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Condom use among high school girls using long-acting contraception

Date:
March 14, 2016
Source:
The JAMA Network Journals
Summary:
High school girls who used intrauterine devices and implants for long-acting reversible contraception were less likely to also use condoms compared with girls who used oral contraceptives, according to a recent article.
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High school girls who used intrauterine devices and implants for long-acting reversible contraception were less likely to also use condoms compared with girls who used oral contraceptives, according to an article published online by JAMA Pediatrics.

Long-acting reversible contraception (LARC) is a promising strategy to reduce unintended pregnancies in teens. But LARC and other contraceptive methods, including oral contraceptives, don't protect against sexually transmitted infections (STIs) and nearly half of all new STIs occur among young people in their teens and 20s. Guidelines recommend contraception to avoid pregnancy and a condom to prevent STIs, including the human immunodeficiency virus (HIV), for sexually active couples. However, such dual use is uncommon among adolescents.

Riley J. Steiner, M.P.H., of the Centers for Disease Control and Prevention, Atlanta, and coauthors compared condom use between sexually active high school girls using LARC and users of other contraceptive methods. The authors used data from the 2013 national Youth Risk Behavior Survey of high schools students.

The study included 2,288 sexually active girls of whom almost 57 percent were white and about one-third were high school seniors. Among the girls: 1.8 percent used LARC; 5.7 percent used Depo-Provera injection, patch or ring; 22.4 percent used oral contraceptives; 40.8 percent used condoms; 11.8 percent used withdrawal or other method; 15.7 percent used no contraception; and 1.9 percent weren't sure. Not using a contraceptive method was most common among Hispanic (23.7 percent) and black (21.2 percent) sexually active female students.

The authors report that LARC users were more than 60 percent less likely to use condoms compared with girls who used oral contraceptives. There were no differences in condom use between LARC users and Depo-Provera injection, patch or ring users. LARC users also were more than twice as likely to have two or more recent sexual partners compared with users of oral contraception and Depo-Provera injection, patch or ring, the results suggest.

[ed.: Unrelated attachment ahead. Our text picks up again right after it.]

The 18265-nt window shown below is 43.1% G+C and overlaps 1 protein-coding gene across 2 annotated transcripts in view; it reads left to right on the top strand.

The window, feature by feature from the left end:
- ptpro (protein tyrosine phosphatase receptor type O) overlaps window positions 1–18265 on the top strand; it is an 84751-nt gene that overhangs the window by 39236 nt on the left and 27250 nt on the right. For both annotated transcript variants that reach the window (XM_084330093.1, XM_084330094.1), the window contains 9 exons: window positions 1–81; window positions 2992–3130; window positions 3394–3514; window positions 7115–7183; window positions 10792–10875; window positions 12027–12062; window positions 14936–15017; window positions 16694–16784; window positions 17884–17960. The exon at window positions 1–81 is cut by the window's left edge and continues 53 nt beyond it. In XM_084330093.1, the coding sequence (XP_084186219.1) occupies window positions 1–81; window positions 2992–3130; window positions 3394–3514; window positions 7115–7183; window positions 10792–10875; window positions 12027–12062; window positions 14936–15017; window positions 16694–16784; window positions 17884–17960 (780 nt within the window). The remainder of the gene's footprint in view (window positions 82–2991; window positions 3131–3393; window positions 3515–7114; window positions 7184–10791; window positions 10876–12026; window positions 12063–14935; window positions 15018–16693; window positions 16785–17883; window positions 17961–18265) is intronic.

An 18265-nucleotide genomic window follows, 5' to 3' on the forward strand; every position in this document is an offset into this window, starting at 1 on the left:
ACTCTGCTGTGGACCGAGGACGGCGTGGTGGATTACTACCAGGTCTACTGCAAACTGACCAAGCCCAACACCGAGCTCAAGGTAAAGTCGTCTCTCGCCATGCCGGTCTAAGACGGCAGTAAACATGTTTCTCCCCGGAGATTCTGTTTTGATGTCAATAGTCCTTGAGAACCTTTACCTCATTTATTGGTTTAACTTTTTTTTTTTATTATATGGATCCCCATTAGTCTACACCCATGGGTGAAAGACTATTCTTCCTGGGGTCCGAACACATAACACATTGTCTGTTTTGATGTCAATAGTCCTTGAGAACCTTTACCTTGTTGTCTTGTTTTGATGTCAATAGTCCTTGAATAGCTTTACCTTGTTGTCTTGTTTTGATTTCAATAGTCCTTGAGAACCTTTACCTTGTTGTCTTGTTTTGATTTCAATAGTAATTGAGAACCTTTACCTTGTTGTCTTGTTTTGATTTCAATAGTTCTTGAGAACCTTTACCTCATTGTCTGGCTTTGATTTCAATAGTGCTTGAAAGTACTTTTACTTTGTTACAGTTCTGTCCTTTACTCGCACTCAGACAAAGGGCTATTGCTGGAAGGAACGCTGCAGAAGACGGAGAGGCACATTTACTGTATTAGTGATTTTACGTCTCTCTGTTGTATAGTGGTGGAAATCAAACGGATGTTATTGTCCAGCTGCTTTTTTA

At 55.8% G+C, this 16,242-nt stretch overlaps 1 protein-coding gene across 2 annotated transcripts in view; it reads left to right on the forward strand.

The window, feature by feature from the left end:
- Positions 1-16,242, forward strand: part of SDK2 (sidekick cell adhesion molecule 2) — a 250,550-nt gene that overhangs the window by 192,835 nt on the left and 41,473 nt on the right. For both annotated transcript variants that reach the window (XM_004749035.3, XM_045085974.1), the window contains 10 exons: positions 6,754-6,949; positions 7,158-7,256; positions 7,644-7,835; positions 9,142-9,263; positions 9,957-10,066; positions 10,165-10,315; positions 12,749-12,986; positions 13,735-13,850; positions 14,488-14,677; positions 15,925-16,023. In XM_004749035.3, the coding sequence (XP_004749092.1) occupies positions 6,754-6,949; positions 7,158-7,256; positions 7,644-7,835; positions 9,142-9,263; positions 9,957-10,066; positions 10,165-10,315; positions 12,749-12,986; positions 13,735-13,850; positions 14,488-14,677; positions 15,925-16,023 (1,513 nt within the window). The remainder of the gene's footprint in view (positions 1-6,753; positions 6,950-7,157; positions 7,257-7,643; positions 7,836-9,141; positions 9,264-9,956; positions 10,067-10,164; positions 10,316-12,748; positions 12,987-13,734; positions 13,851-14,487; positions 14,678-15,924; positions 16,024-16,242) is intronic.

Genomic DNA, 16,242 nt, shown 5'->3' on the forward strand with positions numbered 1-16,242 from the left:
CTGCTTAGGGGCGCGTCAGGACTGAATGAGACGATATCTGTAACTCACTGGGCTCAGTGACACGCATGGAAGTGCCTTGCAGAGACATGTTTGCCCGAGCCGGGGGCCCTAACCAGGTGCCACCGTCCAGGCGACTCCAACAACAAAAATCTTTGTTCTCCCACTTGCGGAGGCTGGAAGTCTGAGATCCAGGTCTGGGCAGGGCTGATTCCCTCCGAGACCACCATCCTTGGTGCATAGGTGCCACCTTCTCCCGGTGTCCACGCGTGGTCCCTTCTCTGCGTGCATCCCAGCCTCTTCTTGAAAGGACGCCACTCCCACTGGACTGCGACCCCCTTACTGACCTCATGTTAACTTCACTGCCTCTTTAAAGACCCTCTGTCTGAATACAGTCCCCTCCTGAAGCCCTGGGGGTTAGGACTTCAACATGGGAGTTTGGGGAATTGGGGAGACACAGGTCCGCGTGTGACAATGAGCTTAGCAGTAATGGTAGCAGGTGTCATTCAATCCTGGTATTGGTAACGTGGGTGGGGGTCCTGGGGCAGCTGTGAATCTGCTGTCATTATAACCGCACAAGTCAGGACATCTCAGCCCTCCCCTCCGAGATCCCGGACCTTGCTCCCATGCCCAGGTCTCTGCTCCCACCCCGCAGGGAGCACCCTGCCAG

Limitations to the study include self-reported data and behaviors that may have been inaccurately reported.

"There is a clear need for a concerted effort to improve condom use among adolescent LARC users to prevent STIs, particularly as adolescent LARC use increases," the study concludes.


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Materials provided by The JAMA Network Journals. Note: Content may be edited for style and length.


Journal Reference:

  1. Riley J. Steiner, Nicole Liddon, Andrea L. Swartzendruber, Catherine N. Rasberry, Jessica M. Sales. Long-Acting Reversible Contraception and Condom Use Among Female US High School Students. JAMA Pediatrics, 2016; DOI: 10.1001/jamapediatrics.2016.0007

Cite This Page:

The JAMA Network Journals. "Condom use among high school girls using long-acting contraception." ScienceDaily. ScienceDaily, 14 March 2016. <www.sciencedaily.com/releases/2016/03/160314135929.htm>.
The JAMA Network Journals. (2016, March 14). Condom use among high school girls using long-acting contraception. ScienceDaily. Retrieved May 28, 2017 from www.sciencedaily.com/releases/2016/03/160314135929.htm
The JAMA Network Journals. "Condom use among high school girls using long-acting contraception." ScienceDaily. www.sciencedaily.com/releases/2016/03/160314135929.htm (accessed May 28, 2017).

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